Estrogen and Progesterone Receptor Positive Stroma in Pediatric Cystic Renal Dysplasia: An Immunohistochemical Study of 18 Cases
J Coviello-Malle, JK McKenney, A Heerema-McKenney. UAMS, Little Rock, AR; Stanford, Stanford, CA
Background: Estrogen receptor (ER) and progesterone receptor (PR) positive stroma is found in a variety of renal neoplasms including cystic nephroma, mixed epithelial-stromal tumor (MEST), and angiomyolipoma with epithelial cysts. A recent study has reported ER and PR positive stroma in non-neoplastic renal parenchyma and suggested that it represents a metaplastic response related to obstruction (Tickoo S. et al. Mod Pathol 2008;21:60-65). We studied a series of pediatric multicystic renal dysplasia, a non-neoplastic lesion with characteristic spindled stroma surrounding abnormal tubules, to assess expression of ER, PR, CD10, calretinin, and inhibin.
Design: Cases of cystic renal dysplasia were identified from surgical and autopsy archives. Patient age, sex, kidney laterality, and pre-operative diagnoses were recorded. H&E sections were reviewed to confirm the diagnoses. Immunohistochemical stains for ER, PR, CD10, calretinin and inhibin were performed and scored as percent nuclear reactivity (ER and PR) or qualitatively (0-3+) in the spindled stroma.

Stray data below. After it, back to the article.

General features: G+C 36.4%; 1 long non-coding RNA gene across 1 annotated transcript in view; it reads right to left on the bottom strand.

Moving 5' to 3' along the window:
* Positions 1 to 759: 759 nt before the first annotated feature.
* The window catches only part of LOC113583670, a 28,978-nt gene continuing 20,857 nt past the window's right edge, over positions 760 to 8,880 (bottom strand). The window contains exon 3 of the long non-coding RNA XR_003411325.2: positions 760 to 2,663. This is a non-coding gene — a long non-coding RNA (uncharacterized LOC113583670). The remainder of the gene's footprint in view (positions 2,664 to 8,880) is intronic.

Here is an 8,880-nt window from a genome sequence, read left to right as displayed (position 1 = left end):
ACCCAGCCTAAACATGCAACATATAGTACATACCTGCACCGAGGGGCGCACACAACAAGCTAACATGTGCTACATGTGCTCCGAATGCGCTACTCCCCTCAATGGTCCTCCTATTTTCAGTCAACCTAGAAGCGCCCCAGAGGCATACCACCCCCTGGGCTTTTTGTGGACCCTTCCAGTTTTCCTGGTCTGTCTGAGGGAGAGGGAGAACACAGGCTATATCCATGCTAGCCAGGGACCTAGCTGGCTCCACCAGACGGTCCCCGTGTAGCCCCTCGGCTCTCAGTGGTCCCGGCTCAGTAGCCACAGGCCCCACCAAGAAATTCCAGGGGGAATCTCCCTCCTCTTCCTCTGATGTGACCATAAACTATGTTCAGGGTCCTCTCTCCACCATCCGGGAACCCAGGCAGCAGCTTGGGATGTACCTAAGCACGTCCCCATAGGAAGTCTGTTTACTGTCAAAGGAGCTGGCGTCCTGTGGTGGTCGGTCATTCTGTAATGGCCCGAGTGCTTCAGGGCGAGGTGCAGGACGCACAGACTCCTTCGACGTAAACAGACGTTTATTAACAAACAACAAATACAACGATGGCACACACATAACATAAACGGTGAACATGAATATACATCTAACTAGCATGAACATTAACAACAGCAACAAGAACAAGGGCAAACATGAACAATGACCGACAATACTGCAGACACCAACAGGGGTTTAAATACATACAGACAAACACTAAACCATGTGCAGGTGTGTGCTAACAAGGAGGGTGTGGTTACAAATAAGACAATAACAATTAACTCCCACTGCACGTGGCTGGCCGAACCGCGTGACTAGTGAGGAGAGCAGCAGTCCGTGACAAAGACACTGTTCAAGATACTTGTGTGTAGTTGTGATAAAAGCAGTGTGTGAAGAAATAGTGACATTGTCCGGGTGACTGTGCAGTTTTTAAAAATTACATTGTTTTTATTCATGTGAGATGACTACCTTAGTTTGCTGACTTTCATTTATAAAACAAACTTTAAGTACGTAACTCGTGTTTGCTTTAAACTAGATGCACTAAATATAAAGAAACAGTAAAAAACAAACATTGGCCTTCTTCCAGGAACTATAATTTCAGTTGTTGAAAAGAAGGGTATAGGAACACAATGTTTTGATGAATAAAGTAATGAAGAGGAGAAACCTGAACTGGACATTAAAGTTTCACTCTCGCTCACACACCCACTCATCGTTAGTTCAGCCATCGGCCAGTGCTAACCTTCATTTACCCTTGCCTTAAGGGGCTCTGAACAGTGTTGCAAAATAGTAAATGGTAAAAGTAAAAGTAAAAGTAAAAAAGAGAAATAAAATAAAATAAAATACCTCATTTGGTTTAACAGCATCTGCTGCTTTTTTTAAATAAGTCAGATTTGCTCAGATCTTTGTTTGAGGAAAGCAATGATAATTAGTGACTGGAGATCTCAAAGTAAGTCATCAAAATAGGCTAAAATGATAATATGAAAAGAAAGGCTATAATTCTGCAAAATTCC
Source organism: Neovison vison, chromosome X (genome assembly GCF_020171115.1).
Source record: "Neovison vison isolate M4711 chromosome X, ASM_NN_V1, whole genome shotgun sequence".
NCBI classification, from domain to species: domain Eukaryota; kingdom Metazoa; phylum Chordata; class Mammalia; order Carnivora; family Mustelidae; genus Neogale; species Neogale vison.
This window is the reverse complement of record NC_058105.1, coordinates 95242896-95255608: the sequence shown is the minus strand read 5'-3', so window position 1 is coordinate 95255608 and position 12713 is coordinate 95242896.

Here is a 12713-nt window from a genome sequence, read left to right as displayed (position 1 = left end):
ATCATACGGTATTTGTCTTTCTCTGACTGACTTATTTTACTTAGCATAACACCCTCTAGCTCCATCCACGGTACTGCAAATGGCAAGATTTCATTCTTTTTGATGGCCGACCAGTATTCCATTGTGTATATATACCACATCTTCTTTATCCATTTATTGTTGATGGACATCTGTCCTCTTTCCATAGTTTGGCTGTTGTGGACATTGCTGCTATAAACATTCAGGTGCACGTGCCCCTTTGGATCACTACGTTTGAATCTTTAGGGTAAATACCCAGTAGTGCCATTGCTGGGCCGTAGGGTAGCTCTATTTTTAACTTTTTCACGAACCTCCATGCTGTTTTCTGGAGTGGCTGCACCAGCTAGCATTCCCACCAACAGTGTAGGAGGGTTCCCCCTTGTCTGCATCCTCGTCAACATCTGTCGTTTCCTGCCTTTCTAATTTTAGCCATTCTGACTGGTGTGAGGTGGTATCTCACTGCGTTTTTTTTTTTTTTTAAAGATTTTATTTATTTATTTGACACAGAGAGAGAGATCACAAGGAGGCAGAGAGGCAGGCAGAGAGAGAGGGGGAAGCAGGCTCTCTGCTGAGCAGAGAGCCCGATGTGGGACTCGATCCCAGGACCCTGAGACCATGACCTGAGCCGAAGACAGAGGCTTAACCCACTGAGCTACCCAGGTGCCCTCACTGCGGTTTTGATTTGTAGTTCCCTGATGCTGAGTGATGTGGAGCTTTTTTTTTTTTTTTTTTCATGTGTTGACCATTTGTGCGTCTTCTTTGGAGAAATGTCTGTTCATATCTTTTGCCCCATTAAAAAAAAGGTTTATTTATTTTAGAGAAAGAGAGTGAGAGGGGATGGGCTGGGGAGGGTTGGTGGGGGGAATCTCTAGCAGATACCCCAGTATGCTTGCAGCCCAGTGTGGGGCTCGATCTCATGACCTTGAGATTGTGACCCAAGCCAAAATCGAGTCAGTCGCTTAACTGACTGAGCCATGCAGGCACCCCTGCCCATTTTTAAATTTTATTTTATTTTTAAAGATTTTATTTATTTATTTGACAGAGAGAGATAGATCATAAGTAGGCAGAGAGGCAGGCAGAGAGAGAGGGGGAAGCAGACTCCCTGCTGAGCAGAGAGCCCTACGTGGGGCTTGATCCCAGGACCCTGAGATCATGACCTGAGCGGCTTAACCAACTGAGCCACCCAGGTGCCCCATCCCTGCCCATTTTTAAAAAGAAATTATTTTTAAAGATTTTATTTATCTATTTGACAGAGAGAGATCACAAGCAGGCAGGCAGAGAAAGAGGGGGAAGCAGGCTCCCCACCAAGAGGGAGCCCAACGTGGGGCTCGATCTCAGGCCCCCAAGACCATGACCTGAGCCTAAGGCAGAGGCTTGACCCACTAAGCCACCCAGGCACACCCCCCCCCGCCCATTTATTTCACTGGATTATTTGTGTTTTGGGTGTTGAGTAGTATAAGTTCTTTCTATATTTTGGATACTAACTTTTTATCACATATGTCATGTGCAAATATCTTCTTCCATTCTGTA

Results: 15 surgical and 3 autopsy cases were identified (n=18). Ages ranged from 3 days to 13 years (mean: 3 years) and the male:female ratio was 14:4. Only two cases (both autopsy) had bilateral disease. Evidence of urinary obstruction (pelviectasis or megaloureter) was present in 5 (28%) cases. At least focal ER expression was seen in 15/18 cases (83%) including all four females, and 11 males. ER staining ranged from <10% to 70% of spindled cells. PR staining was seen in only three (17%) cases (2 female, 1 male) and all were focal (<10%). Only the three autopsy cases of very young or premature neonates had no ER expression. CD10 expression was seen in 12/18 cases (67%), but no correlation with ER expression was found. Not all cases with obstruction expressed ER, and strong ER reactivity was detected in cases without hydronephrosis. Immunostains for calretinin and inhibin were negative in all cases, consistent with the absence of luteinized stroma.
Conclusions: These findings support that a subset of non-neoplastic renal stromal proliferations express ER and PR. As recently proposed, incidental non-neoplastic stromal proliferations in adults may represent a metaplastic response to obstruction or injury, similar to obstructive or segmental dysplasia in childhood.
Category: Genitourinary (including renal tumors)
Monday, March 9, 2009 9:30 AM
Poster Session I Stowell-Orbison/Autopsy Award # 116, Monday Morning